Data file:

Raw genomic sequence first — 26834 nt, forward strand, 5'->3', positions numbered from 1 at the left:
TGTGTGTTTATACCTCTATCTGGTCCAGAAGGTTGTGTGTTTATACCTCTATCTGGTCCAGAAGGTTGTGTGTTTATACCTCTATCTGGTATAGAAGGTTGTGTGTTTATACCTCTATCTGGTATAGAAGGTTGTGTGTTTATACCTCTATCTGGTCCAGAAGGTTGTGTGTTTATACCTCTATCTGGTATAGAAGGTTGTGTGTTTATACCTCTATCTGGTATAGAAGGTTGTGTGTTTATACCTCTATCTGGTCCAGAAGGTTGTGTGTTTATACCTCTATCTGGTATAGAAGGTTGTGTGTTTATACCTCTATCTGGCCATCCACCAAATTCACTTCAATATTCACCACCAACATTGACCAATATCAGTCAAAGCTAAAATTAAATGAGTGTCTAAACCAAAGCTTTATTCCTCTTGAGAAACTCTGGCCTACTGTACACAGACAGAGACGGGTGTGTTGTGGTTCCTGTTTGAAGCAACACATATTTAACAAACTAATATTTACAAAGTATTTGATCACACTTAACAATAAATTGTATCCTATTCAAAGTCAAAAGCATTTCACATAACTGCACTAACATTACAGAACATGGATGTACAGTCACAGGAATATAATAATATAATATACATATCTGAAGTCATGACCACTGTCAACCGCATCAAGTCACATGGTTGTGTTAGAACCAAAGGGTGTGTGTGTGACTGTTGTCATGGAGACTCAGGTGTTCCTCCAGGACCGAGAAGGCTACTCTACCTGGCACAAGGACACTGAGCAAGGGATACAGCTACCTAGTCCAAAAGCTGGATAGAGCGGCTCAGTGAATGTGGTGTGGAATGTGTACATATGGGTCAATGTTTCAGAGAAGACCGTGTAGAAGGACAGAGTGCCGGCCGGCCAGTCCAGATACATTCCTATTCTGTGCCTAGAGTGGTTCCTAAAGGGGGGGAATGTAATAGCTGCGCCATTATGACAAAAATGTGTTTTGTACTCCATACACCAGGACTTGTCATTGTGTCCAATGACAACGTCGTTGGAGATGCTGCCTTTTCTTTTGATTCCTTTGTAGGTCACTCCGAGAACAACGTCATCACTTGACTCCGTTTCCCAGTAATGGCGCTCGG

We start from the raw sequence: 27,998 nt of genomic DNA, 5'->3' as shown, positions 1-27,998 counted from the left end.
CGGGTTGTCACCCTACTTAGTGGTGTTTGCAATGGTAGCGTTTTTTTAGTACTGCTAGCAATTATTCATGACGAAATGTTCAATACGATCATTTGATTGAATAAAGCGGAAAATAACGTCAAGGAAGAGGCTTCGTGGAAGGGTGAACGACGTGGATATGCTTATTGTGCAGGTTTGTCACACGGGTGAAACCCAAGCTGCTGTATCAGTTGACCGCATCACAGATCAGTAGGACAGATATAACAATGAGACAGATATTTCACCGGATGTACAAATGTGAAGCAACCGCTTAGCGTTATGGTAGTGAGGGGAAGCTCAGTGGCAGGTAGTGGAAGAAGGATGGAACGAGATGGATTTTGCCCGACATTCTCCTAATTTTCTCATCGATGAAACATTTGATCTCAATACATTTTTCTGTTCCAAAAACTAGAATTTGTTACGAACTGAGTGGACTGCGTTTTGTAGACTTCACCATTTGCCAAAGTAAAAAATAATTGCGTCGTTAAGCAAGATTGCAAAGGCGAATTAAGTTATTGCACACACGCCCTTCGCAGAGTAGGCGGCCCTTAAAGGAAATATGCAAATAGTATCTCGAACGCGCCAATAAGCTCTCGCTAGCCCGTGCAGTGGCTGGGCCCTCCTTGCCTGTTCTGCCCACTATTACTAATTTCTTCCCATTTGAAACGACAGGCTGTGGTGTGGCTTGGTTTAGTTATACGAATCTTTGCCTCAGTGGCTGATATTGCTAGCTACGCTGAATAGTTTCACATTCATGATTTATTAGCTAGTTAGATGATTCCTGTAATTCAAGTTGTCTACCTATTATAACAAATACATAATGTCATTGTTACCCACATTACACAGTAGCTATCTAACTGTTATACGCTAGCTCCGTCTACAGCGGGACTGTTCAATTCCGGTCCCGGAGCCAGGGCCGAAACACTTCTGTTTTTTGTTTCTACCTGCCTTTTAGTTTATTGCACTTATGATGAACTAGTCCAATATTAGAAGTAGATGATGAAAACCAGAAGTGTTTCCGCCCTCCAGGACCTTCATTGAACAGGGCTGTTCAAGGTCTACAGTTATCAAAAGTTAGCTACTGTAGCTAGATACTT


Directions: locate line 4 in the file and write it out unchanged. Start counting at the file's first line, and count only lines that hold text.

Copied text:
CGGGTTGTCACCCTACTTAGTGGTGTTTGCAATGGTAGCGTTTTTTTAGTACTGCTAGCAATTATTCATGACGAAATGTTCAATACGATCATTTGATTGAATAAAGCGGAAAATAACGTCAAGGAAGAGGCTTCGTGGAAGGGTGAACGACGTGGATATGCTTATTGTGCAGGTTTGTCACACGGGTGAAACCCAAGCTGCTGTATCAGTTGACCGCATCACAGATCAGTAGGACAGATATAACAATGAGACAGATATTTCACCGGATGTACAAATGTGAAGCAACCGCTTAGCGTTATGGTAGTGAGGGGAAGCTCAGTGGCAGGTAGTGGAAGAAGGATGGAACGAGATGGATTTTGCCCGACATTCTCCTAATTTTCTCATCGATGAAACATTTGATCTCAATACATTTTTCTGTTCCAAAAACTAGAATTTGTTACGAACTGAGTGGACTGCGTTTTGTAGACTTCACCATTTGCCAAAGTAAAAAATAATTGCGTCGTTAAGCAAGATTGCAAAGGCGAATTAAGTTATTGCACACACGCCCTTCGCAGAGTAGGCGGCCCTTAAAGGAAATATGCAAATAGTATCTCGAACGCGCCAATAAGCTCTCGCTAGCCCGTGCAGTGGCTGGGCCCTCCTTGCCTGTTCTGCCCACTATTACTAATTTCTTCCCATTTGAAACGACAGGCTGTGGTGTGGCTTGGTTTAGTTATACGAATCTTTGCCTCAGTGGCTGATATTGCTAGCTACGCTGAATAGTTTCACATTCATGATTTATTAGCTAGTTAGATGATTCCTGTAATTCAAGTTGTCTACCTATTATAACAAATACATAATGTCATTGTTACCCACATTACACAGTAGCTATCTAACTGTTATACGCTAGCTCCGTCTACAGCGGGACTGTTCAATTCCGGTCCCGGAGCCAGGGCCGAAACACTTCTGTTTTTTGTTTCTACCTGCCTTTTAGTTTATTGCACTTATGATGAACTAGTCCAATATTAGAAGTAGATGATGAAAACCAGAAGTGTTTCCGCCCTCCAGGACCTTCATTGAACAGGGCTGTTCAAGGTCTACAGTTATCAAAAGTTAGCTACTGTAGCTAGATACTT